Photograph by Dario Niz.

14. Flamingos are not endangered; they are classified as “least concern” as their numbers are fairly stable. Whether they stay stable will depend on what happens to their habitats and breeding grounds in the future. There is one related species that is declining, however…

Photograph by Flickr user Kim Kruse.

15. Plastic lawn flamingos (Phoenicopterus plasticus) are an American cultural icon that was introduced in 1957 by artist Don Featherstone. In the 21st century, they are considered endangered. Efforts are underway to revive the art form, and in 2009, Madison, Wisconsin, named the plastic pink flamingo the city’s official bird.

Original image
iStock // Ekaterina Minaeva
arrow
technology
Man Buys Two Metric Tons of LEGO Bricks; Sorts Them Via Machine Learning
Original image
iStock // Ekaterina Minaeva

Jacques Mattheij made a small, but awesome, mistake. He went on eBay one evening and bid on a bunch of bulk LEGO brick auctions, then went to sleep. Upon waking, he discovered that he was the high bidder on many, and was now the proud owner of two tons of LEGO bricks. (This is about 4400 pounds.) He wrote, "[L]esson 1: if you win almost all bids you are bidding too high."

Mattheij had noticed that bulk, unsorted bricks sell for something like €10/kilogram, whereas sets are roughly €40/kg and rare parts go for up to €100/kg. Much of the value of the bricks is in their sorting. If he could reduce the entropy of these bins of unsorted bricks, he could make a tidy profit. While many people do this work by hand, the problem is enormous—just the kind of challenge for a computer. Mattheij writes:

There are 38000+ shapes and there are 100+ possible shades of color (you can roughly tell how old someone is by asking them what lego colors they remember from their youth).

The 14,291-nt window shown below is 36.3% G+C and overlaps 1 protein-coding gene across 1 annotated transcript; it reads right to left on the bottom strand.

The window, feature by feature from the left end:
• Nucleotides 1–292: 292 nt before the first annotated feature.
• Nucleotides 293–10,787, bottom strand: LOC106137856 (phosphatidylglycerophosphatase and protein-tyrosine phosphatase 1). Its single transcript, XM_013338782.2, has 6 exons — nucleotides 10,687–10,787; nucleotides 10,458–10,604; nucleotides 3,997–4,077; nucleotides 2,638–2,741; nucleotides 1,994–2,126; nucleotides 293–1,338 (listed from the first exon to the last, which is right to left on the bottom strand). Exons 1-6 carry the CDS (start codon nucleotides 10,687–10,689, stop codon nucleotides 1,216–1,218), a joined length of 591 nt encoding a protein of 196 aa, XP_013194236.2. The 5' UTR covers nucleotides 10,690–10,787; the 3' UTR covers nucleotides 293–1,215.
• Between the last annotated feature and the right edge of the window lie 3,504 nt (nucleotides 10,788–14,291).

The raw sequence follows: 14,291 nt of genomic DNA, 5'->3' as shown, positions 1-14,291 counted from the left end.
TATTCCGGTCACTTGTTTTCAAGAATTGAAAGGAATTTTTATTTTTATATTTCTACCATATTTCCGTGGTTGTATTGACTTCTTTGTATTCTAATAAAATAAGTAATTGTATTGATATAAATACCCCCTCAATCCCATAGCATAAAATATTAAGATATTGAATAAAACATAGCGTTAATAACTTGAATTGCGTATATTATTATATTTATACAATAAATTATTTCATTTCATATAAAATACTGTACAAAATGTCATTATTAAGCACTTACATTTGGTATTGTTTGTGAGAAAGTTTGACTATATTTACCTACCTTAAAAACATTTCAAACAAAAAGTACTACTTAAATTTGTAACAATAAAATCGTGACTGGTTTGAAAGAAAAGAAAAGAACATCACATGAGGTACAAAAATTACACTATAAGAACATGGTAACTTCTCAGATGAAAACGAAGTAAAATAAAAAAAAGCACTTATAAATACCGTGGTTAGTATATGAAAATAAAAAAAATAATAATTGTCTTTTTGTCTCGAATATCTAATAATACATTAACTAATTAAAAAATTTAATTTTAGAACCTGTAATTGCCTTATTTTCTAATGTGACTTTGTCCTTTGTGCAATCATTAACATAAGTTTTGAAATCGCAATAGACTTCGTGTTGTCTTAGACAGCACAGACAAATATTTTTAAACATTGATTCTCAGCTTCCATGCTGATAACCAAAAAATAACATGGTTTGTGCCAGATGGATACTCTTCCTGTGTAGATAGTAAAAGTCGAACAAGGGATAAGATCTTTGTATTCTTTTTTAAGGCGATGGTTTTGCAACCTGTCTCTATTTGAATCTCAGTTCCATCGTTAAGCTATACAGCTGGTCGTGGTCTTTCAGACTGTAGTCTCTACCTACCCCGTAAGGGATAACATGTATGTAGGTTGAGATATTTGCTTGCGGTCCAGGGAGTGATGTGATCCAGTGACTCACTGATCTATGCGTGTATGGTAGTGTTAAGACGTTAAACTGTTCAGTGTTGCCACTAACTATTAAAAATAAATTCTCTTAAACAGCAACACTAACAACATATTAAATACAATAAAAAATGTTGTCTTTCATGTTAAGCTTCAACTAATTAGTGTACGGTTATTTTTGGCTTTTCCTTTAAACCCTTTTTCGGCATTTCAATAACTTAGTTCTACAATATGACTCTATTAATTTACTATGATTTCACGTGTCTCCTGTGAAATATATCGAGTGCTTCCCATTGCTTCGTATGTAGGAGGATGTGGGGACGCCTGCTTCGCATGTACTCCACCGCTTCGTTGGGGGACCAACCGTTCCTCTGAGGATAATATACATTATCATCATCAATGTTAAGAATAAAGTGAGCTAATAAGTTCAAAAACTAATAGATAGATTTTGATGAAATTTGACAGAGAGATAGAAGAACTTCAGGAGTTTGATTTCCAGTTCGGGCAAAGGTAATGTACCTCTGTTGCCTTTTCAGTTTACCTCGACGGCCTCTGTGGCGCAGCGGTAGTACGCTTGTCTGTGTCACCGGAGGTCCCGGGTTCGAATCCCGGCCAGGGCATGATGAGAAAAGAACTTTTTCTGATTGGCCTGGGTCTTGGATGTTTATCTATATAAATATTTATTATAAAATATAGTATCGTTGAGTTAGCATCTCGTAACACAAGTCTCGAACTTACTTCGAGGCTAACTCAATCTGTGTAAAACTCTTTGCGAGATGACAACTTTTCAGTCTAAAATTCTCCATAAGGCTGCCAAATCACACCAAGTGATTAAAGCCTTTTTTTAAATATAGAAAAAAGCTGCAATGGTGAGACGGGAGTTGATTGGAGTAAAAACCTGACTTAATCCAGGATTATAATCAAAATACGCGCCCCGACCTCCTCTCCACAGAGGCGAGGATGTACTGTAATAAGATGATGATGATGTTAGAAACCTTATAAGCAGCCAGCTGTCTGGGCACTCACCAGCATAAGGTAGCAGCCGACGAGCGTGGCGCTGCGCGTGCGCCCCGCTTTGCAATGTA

In the following months, Mattheij built a proof-of-concept sorting system using, of course, LEGO. He broke the problem down into a series of sub-problems (including "feeding LEGO reliably from a hopper is surprisingly hard," one of those facts of nature that will stymie even the best system design). After tinkering with the prototype at length, he expanded the system to a surprisingly complex system of conveyer belts (powered by a home treadmill), various pieces of cabinetry, and "copious quantities of crazy glue."

Here's a video showing the current system running at low speed:

The key part of the system was running the bricks past a camera paired with a computer running a neural net-based image classifier. That allows the computer (when sufficiently trained on brick images) to recognize bricks and thus categorize them by color, shape, or other parameters. Remember that as bricks pass by, they can be in any orientation, can be dirty, can even be stuck to other pieces. So having a flexible software system is key to recognizing—in a fraction of a second—what a given brick is, in order to sort it out. When a match is found, a jet of compressed air pops the piece off the conveyer belt and into a waiting bin.